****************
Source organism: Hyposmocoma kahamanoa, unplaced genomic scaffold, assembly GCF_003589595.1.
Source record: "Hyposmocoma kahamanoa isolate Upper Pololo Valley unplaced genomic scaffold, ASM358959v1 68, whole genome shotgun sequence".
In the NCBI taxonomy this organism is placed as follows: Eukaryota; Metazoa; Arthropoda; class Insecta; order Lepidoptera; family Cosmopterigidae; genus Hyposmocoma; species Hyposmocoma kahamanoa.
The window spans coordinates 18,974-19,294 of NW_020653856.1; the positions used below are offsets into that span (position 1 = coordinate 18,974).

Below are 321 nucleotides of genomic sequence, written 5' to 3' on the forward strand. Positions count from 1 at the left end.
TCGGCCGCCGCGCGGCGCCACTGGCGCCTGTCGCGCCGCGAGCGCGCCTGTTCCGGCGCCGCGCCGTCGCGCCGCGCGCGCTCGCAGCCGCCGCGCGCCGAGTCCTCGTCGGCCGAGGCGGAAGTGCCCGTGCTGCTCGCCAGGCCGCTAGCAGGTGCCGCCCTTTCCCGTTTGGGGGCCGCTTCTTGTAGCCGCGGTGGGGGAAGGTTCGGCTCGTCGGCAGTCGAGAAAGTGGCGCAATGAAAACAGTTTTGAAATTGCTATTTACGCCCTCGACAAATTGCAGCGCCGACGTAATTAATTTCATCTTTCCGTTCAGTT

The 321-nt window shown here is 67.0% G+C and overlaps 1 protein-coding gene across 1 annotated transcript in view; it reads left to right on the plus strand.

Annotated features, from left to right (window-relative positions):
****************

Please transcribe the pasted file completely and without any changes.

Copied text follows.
Source organism: Hyposmocoma kahamanoa, unplaced genomic scaffold, assembly GCF_003589595.1.
Source record: "Hyposmocoma kahamanoa isolate Upper Pololo Valley unplaced genomic scaffold, ASM358959v1 68, whole genome shotgun sequence".
In the NCBI taxonomy this organism is placed as follows: Eukaryota; Metazoa; Arthropoda; class Insecta; order Lepidoptera; family Cosmopterigidae; genus Hyposmocoma; species Hyposmocoma kahamanoa.
The window spans coordinates 18,974-19,294 of NW_020653856.1; the positions used below are offsets into that span (position 1 = coordinate 18,974).

Below are 321 nucleotides of genomic sequence, written 5' to 3' on the forward strand. Positions count from 1 at the left end.
TCGGCCGCCGCGCGGCGCCACTGGCGCCTGTCGCGCCGCGAGCGCGCCTGTTCCGGCGCCGCGCCGTCGCGCCGCGCGCGCTCGCAGCCGCCGCGCGCCGAGTCCTCGTCGGCCGAGGCGGAAGTGCCCGTGCTGCTCGCCAGGCCGCTAGCAGGTGCCGCCCTTTCCCGTTTGGGGGCCGCTTCTTGTAGCCGCGGTGGGGGAAGGTTCGGCTCGTCGGCAGTCGAGAAAGTGGCGCAATGAAAACAGTTTTGAAATTGCTATTTACGCCCTCGACAAATTGCAGCGCCGACGTAATTAATTTCATCTTTCCGTTCAGTT

The 321-nt window shown here is 67.0% G+C and overlaps 1 protein-coding gene across 1 annotated transcript in view; it reads left to right on the plus strand.

Annotated features, from left to right (window-relative positions):